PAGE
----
“No previous administrations did that either except Trump,” Biden said. “I'm not gonna do it.”

Biden went on to call cramped conditions in Customs and Border Protection facilities where children are being held “totally unacceptable.” He also confirmed that Fort Bliss in El Paso will be used to house 5,000 migrant children, which should help move kids more quickly out of border facilities that are supposed to house children for less than 72 hours, as outlined by official guidelines. Last week, NPR reported that some kids have been in border holding facilities for ten days, in part because there wasn’t available bed space in migrant shelters for children.

“So we're building back up to capacity that should have been maintained and built upon that Trump dismantled,” Biden said. “It's going to take time.”

Biden has faced criticism for the conditions reported in the different facilities housing migrant children, including emergency sites. In Texas alone, HHS has planned or announced at least eight temporary shelters.

Most recently, the federal agency has planned to use a vacant dormitory at Joint Base San Antonio-Lackland and land on El Paso’s Fort Bliss to create more temporary shelters. HHS's Office of Refugee Resettlement said it plans to use the Freeman Expo Center in San Antonio to hold up to 2,400 unaccompanied minors.

Some 11,500 children are in federally-funded shelters nationwide and nearly 5,000 children are waiting in Customs and Border Protection custody, according to federal Health and Human Services officials.

Though federal shelters have space for some 13,500 youth, COVID-19 protocols have diminished capacity.

Biden's statement that all families should be going back to Mexico drew quick criticism from American Civil Liberties Union (ACLU) attorney Lee Gelernt, who sued the Trump administration over Title 42 expulsions. The ACLU agreed to put the case on hold while negotiating with the Biden administration. After hearing the President's remarks, he tweeted, "litigation may be the only choice."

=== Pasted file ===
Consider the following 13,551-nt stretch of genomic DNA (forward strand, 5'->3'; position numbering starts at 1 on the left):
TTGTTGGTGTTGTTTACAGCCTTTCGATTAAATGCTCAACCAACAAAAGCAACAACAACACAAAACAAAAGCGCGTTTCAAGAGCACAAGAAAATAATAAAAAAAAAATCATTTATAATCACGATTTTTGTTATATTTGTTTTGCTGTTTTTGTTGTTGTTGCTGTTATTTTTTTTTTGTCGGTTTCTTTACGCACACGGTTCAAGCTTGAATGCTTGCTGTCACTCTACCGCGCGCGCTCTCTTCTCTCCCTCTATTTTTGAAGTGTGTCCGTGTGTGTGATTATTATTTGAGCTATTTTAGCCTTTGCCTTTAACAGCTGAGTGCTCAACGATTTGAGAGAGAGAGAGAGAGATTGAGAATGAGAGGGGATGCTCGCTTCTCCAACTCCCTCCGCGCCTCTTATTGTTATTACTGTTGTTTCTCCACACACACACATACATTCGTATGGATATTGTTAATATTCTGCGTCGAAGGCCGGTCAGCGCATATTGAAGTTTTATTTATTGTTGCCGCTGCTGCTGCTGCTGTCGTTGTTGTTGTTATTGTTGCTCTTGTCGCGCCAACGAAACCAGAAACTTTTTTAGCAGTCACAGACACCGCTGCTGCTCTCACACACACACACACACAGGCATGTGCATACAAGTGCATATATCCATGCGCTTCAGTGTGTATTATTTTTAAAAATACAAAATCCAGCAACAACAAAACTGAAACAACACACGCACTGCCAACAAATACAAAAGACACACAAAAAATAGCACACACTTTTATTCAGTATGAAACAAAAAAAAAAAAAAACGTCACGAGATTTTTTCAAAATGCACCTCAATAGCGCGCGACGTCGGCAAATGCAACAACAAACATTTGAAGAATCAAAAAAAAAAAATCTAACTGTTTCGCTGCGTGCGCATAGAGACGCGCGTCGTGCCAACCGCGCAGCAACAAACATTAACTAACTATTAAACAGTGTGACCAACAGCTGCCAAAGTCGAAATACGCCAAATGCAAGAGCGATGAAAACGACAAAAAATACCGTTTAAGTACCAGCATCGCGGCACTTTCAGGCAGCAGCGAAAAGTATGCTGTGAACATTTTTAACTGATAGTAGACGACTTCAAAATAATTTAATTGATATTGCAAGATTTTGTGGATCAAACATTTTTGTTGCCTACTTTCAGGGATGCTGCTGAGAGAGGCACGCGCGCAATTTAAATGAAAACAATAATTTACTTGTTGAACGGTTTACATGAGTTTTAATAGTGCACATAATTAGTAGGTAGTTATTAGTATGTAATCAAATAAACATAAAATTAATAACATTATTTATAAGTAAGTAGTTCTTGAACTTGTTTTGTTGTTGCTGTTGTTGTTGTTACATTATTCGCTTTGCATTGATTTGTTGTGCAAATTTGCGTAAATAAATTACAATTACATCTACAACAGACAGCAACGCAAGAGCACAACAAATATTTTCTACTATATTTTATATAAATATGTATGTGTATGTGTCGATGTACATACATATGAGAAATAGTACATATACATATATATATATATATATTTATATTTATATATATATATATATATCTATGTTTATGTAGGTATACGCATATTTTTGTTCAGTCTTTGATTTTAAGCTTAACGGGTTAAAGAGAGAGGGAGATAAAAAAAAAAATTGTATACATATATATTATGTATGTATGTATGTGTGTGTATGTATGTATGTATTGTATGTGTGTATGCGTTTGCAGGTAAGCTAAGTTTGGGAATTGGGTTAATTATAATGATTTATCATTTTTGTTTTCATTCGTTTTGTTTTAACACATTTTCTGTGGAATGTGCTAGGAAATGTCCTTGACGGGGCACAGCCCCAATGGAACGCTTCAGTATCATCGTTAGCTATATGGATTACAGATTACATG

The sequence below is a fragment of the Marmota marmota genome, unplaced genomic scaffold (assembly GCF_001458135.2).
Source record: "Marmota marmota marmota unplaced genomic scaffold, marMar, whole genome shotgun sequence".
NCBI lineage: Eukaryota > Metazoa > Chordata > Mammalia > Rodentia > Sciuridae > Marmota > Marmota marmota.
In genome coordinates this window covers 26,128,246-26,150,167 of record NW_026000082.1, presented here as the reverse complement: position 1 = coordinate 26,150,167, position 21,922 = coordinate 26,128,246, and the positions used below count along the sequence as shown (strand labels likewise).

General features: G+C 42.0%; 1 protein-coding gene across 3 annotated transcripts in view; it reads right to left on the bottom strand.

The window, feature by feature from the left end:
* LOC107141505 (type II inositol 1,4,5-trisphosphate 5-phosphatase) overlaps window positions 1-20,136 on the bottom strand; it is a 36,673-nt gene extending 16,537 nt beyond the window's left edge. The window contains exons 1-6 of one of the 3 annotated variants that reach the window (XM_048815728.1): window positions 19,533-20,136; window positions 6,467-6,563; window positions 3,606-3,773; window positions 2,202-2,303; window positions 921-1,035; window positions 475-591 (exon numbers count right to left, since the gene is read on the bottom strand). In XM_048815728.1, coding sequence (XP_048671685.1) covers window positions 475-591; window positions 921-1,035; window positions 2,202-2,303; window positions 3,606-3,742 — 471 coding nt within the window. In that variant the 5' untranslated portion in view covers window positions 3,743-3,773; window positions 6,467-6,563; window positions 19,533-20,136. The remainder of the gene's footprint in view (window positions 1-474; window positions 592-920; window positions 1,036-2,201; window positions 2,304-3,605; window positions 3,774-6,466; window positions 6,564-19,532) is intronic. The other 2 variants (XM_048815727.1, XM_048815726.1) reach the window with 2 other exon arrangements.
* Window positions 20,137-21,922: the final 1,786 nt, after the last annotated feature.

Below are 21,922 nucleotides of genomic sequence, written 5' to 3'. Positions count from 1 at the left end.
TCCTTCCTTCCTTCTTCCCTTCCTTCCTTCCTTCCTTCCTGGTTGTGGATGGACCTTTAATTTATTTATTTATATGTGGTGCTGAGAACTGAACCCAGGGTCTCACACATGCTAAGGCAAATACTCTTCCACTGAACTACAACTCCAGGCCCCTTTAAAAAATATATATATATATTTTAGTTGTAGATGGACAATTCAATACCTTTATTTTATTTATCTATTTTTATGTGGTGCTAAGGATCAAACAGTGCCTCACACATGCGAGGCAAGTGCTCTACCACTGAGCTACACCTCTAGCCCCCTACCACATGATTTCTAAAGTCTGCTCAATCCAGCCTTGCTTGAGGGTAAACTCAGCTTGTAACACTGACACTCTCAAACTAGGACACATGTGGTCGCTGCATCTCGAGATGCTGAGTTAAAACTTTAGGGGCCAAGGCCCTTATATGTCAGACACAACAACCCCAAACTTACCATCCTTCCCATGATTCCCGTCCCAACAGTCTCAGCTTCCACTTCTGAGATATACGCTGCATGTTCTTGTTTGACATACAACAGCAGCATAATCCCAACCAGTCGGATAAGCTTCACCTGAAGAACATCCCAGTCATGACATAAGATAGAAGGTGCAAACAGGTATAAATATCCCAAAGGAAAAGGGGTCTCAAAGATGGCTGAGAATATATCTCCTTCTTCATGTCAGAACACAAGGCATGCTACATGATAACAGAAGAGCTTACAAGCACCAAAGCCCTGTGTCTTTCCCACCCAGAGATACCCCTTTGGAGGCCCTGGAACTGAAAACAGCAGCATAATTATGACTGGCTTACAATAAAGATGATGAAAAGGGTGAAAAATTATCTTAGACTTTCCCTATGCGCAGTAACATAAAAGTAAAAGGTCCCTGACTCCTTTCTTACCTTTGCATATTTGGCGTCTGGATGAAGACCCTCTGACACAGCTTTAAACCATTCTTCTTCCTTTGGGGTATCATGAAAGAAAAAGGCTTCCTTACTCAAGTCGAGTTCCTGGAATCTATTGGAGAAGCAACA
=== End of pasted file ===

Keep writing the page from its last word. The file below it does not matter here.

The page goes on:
KERA's Mallory Falk contributed to this story.

María Méndez reports for Texas Public Radio from the border city of Laredo where she covers business issues from an area that is now the nation’s top trade hub. She knows Texas well. Méndez has reported on the state’s diverse communities and tumultuous politics through internships at the Austin American-Statesman, The Texas Tribune and The Dallas Morning News. She also participated in NPR’s Next Generation Radio program while studying at the University of Texas at Austin. At UT, she wrote for The Daily Texan and helped launch diversity initiatives, including two collaborative series on undocumented and first-generation college students. One of her stories for these series won an award from the National Association of Hispanic Journalists. She spent the last year reporting for The Dallas Morning News as a summer breaking news intern and then as a fellow in the paper’s capital bureau in Austin. She is a native of Guanajuato in Central Mexico.
Elizabeth Trovall is an immigration reporter for Houston Public Media. She joined the News 88.7 team after several years abroad in Santiago, Chile, where she reported on business, energy, politics and culture. Trovall’s work has been featured on NPR’s Morning Edition and All Things Considered, Marketplace, Here and Now, Latino USA, Texas Standard and Only A Game. She graduated from University of Missouri’s Reynolds Institute of Journalism, where she reported for the local public radio station KBIA.